A Semiautomatic Digital Imaging Processing Method to Measure Acute Wound Healing PROCEEDINGS
Joel Beam, David Wilson, University of North Florida, United States
World Conference on Educational Multimedia, Hypermedia and Telecommunications, in Honolulu, HI, USA ISBN 978-1-880094-73-0 Publisher: Association for the Advancement of Computing in Education (AACE), Chesapeake, VA
Acute skin trauma is common among healthy individuals involved in recreational and athletic activities. Proper dressing techniques for these wounds are paramount to facilitate normal healing and lessen adverse outcomes. The evidence-based data focusing on the effects of dressings and the acute wound environment is limited. As a result, allied health care professionals responsible for wound management among this active population are surrounded by questions in regards to which dressing is the most appropriate to promote healing. Accurate assessment of wound characteristics is essential to determine the progression of healing and effectiveness of interventions. However, few standards exist that describe the specific characteristics to monitor. This study developed a semiautomatic digital imaging processing method to examine the healing of partial-thickness abrasions. The results demonstrated that the system was a reliable, cost-effective method to assess acute wound healing.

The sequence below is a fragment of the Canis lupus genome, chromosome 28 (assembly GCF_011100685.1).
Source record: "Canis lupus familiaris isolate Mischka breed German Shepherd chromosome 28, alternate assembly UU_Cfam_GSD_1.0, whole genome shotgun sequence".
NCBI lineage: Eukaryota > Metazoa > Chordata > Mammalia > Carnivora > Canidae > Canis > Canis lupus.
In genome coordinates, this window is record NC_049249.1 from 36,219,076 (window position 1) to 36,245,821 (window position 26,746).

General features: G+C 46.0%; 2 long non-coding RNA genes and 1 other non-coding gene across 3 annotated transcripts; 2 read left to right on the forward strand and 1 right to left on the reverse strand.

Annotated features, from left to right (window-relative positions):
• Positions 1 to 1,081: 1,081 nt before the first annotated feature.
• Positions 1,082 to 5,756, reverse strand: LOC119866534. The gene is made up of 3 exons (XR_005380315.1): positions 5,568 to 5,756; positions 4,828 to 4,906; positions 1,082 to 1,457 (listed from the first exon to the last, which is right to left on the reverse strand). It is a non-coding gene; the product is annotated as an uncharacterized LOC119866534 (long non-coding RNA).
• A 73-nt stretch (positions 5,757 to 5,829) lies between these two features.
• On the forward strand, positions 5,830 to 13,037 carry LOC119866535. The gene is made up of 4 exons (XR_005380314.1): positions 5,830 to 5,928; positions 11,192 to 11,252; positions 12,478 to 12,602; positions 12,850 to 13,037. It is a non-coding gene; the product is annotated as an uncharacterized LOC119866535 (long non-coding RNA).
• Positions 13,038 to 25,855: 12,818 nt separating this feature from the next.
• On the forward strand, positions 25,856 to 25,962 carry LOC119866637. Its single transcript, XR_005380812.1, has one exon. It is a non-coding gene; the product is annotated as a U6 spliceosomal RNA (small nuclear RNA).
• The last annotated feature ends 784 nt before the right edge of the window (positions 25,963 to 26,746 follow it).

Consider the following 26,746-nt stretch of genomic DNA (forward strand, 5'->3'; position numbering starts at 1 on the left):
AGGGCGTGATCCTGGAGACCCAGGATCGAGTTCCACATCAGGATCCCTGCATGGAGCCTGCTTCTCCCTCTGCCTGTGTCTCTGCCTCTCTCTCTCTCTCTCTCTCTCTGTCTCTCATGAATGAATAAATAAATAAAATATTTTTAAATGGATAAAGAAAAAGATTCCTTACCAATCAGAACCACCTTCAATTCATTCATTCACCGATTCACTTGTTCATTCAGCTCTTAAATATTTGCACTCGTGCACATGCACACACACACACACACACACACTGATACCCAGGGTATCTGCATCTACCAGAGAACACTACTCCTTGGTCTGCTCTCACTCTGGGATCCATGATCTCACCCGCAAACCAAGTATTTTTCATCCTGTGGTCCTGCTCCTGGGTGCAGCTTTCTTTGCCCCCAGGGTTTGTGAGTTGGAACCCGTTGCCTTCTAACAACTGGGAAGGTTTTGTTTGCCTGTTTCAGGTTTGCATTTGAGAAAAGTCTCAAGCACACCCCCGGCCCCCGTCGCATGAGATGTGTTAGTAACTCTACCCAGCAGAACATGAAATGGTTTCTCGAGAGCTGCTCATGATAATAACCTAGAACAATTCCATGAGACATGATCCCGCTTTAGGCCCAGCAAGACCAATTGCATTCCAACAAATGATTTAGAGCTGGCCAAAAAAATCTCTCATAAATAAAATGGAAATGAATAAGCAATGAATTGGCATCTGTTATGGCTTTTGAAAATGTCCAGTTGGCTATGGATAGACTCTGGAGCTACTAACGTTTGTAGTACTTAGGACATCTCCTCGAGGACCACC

Beam, J. & Wilson, D. (2009). A Semiautomatic Digital Imaging Processing Method to Measure Acute Wound Healing. In G. Siemens & C. Fulford (Eds.), Proceedings of World Conference on Educational Multimedia, Hypermedia and Telecommunications 2009 (pp. 4035-4040). Chesapeake, VA: Association for the Advancement of Computing in Education (AACE).
© 2009 AACE